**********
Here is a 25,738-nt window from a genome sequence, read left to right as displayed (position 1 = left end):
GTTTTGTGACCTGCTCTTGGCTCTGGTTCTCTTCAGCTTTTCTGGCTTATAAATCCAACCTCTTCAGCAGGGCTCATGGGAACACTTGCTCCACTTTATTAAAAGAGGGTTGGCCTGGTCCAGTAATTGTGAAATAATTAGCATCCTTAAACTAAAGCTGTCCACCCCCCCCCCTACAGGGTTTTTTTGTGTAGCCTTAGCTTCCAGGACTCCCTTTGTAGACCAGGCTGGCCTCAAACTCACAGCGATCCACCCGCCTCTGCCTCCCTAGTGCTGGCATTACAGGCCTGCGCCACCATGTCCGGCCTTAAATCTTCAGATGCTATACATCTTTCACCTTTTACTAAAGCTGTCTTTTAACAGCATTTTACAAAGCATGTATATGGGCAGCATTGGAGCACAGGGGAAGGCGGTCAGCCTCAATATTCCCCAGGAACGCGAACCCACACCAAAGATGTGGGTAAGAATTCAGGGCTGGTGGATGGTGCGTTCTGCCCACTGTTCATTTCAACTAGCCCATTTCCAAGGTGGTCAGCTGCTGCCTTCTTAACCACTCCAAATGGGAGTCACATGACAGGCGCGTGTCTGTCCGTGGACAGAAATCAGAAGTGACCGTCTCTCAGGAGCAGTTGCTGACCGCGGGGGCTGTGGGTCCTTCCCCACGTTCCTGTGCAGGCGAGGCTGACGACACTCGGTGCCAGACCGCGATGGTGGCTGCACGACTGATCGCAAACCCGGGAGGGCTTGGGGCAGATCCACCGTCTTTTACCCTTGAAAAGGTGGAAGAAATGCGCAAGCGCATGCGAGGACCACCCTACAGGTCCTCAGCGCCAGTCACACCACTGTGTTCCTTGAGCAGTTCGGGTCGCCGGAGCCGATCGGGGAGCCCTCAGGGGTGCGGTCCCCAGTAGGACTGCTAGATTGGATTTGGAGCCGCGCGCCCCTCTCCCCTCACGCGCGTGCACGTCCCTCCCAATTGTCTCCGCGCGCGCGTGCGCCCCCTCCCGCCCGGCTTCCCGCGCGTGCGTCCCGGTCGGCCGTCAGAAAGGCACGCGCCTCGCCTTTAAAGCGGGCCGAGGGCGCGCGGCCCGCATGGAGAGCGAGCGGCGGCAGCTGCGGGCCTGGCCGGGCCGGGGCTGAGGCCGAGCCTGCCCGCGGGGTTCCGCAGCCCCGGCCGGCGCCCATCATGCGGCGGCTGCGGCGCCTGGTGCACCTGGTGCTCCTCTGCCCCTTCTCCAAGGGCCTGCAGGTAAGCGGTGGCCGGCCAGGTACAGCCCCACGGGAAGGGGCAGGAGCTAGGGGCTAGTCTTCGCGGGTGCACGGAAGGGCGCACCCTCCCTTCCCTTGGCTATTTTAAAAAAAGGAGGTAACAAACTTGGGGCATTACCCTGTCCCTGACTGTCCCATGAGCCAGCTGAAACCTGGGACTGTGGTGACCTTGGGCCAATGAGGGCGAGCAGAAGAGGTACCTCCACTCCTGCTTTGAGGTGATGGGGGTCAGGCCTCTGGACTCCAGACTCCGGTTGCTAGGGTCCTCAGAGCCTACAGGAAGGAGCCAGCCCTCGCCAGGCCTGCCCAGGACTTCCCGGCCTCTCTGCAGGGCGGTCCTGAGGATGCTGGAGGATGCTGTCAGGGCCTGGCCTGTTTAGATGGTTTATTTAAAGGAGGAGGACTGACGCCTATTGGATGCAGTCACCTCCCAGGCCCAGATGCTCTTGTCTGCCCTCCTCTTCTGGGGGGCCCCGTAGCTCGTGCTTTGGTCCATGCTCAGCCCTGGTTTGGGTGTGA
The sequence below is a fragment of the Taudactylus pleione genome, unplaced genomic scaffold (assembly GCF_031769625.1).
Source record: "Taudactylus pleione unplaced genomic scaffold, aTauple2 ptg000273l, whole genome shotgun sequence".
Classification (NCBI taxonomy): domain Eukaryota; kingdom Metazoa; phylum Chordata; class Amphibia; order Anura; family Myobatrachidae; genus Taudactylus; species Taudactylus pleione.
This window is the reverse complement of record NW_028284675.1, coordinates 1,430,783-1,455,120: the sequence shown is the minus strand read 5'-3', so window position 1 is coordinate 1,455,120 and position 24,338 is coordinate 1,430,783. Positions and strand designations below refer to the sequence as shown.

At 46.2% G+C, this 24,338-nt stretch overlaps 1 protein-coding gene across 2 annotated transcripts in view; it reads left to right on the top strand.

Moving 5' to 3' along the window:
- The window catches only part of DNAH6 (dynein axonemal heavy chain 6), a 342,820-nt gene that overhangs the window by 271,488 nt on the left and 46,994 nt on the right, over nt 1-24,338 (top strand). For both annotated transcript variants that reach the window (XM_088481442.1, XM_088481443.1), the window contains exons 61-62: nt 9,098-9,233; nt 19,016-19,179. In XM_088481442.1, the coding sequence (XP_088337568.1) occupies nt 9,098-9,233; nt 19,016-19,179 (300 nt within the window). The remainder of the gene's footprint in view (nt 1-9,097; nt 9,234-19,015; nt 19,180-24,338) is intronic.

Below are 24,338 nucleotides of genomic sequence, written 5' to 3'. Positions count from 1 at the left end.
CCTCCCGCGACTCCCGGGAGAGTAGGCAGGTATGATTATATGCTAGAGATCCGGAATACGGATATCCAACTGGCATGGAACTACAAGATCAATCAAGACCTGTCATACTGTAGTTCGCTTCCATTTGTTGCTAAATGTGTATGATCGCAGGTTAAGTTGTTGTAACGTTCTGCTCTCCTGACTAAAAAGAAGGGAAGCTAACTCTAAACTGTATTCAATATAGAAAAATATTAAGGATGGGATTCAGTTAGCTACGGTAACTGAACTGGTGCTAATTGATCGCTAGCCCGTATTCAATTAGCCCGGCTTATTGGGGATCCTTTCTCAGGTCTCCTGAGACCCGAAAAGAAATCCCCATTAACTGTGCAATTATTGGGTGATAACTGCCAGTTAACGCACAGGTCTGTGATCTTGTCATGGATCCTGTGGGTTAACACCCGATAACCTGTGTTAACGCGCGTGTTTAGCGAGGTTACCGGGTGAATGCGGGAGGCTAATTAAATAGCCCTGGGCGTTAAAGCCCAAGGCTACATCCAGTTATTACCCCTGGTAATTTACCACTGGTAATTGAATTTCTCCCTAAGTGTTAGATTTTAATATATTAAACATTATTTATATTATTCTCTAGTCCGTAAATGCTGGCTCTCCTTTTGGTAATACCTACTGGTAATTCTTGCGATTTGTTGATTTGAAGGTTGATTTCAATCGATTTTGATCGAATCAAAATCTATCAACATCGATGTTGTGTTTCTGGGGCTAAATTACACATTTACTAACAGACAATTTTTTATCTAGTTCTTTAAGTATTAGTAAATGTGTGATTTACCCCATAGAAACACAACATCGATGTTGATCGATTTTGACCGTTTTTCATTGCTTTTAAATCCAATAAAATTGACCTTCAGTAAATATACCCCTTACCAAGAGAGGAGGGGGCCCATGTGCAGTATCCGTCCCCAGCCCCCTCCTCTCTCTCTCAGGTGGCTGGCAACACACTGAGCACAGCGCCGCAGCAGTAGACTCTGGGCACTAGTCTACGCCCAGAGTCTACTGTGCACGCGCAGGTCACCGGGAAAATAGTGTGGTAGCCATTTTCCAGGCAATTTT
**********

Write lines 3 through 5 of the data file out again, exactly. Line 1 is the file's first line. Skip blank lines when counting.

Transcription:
The sequence below is a fragment of the Taudactylus pleione genome, unplaced genomic scaffold (assembly GCF_031769625.1).
Source record: "Taudactylus pleione unplaced genomic scaffold, aTauple2 ptg000273l, whole genome shotgun sequence".
Classification (NCBI taxonomy): domain Eukaryota; kingdom Metazoa; phylum Chordata; class Amphibia; order Anura; family Myobatrachidae; genus Taudactylus; species Taudactylus pleione.